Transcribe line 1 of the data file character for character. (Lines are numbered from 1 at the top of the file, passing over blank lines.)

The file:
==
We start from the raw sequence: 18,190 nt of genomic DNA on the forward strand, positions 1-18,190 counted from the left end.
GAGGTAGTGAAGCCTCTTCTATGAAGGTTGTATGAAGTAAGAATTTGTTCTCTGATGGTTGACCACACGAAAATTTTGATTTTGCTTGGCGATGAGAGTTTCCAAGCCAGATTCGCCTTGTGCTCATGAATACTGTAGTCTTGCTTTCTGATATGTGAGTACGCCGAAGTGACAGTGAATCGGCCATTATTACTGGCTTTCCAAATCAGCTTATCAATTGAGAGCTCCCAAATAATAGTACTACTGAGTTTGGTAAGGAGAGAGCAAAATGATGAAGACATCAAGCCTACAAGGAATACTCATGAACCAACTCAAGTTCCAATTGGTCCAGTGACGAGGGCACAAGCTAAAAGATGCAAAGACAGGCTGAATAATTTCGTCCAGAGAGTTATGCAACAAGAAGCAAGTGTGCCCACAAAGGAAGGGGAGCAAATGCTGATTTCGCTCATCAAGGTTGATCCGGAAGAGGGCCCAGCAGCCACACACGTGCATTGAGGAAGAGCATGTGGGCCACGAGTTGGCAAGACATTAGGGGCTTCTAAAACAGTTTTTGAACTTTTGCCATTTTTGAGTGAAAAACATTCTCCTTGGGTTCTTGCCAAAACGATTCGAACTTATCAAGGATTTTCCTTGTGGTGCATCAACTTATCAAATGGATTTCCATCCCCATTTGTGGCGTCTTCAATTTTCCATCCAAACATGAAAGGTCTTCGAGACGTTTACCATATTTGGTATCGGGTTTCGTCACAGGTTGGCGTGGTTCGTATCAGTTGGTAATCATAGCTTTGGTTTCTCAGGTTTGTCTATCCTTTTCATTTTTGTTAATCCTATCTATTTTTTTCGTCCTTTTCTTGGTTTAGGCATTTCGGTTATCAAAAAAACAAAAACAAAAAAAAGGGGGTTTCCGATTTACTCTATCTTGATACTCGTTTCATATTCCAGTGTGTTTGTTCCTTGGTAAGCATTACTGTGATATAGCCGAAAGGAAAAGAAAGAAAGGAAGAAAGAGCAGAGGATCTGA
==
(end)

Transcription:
We start from the raw sequence: 18,190 nt of genomic DNA on the forward strand, positions 1-18,190 counted from the left end.